Stress lowers physical pain threshold


A research team at Tel Aviv University in Israel have found that stress significantly reduced the amount of physical pain a group of men could tolerate.




A study of 29 men found that after being subjected to a stress inducing test, their ability to cope with physical pain was significantly reduced, highlighting a link between the psychological and physical.

The subjects took part in a test where they had to answer question, which was designed to stress them out. They were told that on average, people scored about 80-90%, but they were actually unable to score more than 45%. This inability to live up to what they thought was the average expectations caused them to experience stress.

Prior to the test, they were trialled for their threshold of pain, undergoing several tests such as having a part of their skin exposed to gradually rising heat until the feeling registered as pain.

After the stress inducing test, the participants were split into different groups based on their stress level, and underwent the same pain threshold tests as before.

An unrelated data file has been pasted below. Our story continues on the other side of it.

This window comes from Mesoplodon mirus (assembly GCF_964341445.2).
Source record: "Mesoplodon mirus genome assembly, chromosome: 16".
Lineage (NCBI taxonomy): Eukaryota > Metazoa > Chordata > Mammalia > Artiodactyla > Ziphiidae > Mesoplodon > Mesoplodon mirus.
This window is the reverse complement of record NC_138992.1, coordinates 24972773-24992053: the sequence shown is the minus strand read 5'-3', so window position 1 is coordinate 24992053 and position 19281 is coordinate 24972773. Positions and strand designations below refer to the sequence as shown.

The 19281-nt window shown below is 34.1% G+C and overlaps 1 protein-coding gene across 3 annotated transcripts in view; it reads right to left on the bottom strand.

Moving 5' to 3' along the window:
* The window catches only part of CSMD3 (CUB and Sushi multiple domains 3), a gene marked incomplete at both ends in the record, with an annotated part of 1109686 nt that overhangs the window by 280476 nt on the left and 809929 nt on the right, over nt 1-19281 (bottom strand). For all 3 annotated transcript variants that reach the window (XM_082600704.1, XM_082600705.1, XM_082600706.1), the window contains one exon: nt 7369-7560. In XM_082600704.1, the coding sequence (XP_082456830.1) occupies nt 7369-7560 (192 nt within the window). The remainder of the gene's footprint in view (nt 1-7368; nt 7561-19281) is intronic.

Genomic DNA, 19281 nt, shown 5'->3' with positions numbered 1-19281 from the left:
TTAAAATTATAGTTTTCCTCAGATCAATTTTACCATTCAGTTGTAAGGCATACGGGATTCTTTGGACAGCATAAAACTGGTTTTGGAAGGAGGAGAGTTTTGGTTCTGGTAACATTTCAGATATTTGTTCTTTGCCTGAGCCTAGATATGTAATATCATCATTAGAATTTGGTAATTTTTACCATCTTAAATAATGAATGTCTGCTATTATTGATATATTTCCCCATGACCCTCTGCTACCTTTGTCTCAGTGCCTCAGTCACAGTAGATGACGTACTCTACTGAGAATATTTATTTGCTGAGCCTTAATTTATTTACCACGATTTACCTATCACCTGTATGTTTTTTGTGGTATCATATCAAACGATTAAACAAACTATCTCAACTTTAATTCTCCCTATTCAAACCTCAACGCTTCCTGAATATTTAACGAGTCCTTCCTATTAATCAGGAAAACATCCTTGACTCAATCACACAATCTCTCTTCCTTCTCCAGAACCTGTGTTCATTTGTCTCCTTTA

The researchers found that the higher the level of stress, the worse the participants were at pain modulation, and so had a lower pain threshold.

A professor who worked on the study, Ruth Defrin, said “Modern life exposes individuals to many, recurrent stressful situations. While there is no way to predict the type of stress we will feel under different circumstances, it is advisable to do everything in our power – adopt relaxation and stress reduction techniques as well as therapy – to reduce the amount of stress in our lives.”

For people with painful conditions, such as chronic back pain, stress management techniques, therefore, may be beneficial in helping them deal with their condition.